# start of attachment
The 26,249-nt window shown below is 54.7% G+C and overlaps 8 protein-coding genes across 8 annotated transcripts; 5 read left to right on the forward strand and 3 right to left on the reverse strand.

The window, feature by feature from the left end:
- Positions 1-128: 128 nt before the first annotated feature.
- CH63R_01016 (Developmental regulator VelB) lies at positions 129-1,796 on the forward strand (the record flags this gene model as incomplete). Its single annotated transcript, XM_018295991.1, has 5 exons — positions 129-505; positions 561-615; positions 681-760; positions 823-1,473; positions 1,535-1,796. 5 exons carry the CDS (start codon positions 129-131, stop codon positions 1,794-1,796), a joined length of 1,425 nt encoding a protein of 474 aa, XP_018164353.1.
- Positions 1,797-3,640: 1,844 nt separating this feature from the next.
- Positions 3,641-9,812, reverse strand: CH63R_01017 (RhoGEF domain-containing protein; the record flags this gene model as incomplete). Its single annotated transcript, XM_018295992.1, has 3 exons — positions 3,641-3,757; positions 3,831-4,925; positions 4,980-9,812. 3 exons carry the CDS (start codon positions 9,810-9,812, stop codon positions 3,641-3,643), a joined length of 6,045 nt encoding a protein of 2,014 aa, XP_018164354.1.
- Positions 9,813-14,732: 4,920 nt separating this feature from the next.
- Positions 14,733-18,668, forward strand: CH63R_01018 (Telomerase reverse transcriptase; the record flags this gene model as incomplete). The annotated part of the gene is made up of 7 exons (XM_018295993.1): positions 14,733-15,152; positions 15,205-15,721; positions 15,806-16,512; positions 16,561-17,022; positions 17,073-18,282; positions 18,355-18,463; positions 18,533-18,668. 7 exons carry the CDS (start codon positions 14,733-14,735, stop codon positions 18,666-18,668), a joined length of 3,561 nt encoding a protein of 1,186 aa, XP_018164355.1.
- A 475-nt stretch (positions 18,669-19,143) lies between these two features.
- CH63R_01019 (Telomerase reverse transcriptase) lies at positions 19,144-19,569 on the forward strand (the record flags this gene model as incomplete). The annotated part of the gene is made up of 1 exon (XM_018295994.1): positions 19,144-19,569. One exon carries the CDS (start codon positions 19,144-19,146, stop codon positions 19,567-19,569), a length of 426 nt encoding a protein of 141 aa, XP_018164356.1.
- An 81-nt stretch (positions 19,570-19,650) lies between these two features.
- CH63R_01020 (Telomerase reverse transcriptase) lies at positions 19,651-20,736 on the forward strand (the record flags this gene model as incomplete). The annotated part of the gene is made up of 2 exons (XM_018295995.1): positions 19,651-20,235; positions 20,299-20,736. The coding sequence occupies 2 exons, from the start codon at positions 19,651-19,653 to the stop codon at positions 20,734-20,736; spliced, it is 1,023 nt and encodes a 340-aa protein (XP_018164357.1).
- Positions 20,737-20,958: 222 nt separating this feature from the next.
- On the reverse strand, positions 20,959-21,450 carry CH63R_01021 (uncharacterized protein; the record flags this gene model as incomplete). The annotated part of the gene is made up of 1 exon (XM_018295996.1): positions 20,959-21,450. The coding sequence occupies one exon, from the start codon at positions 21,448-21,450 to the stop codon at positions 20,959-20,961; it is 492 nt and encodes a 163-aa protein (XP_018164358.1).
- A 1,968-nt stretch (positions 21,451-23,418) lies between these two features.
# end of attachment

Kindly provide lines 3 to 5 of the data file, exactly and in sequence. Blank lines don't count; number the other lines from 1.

- Positions 1-128: 128 nt before the first annotated feature.
- CH63R_01016 (Developmental regulator VelB) lies at positions 129-1,796 on the forward strand (the record flags this gene model as incomplete). Its single annotated transcript, XM_018295991.1, has 5 exons — positions 129-505; positions 561-615; positions 681-760; positions 823-1,473; positions 1,535-1,796. 5 exons carry the CDS (start codon positions 129-131, stop codon positions 1,794-1,796), a joined length of 1,425 nt encoding a protein of 474 aa, XP_018164353.1.
- Positions 1,797-3,640: 1,844 nt separating this feature from the next.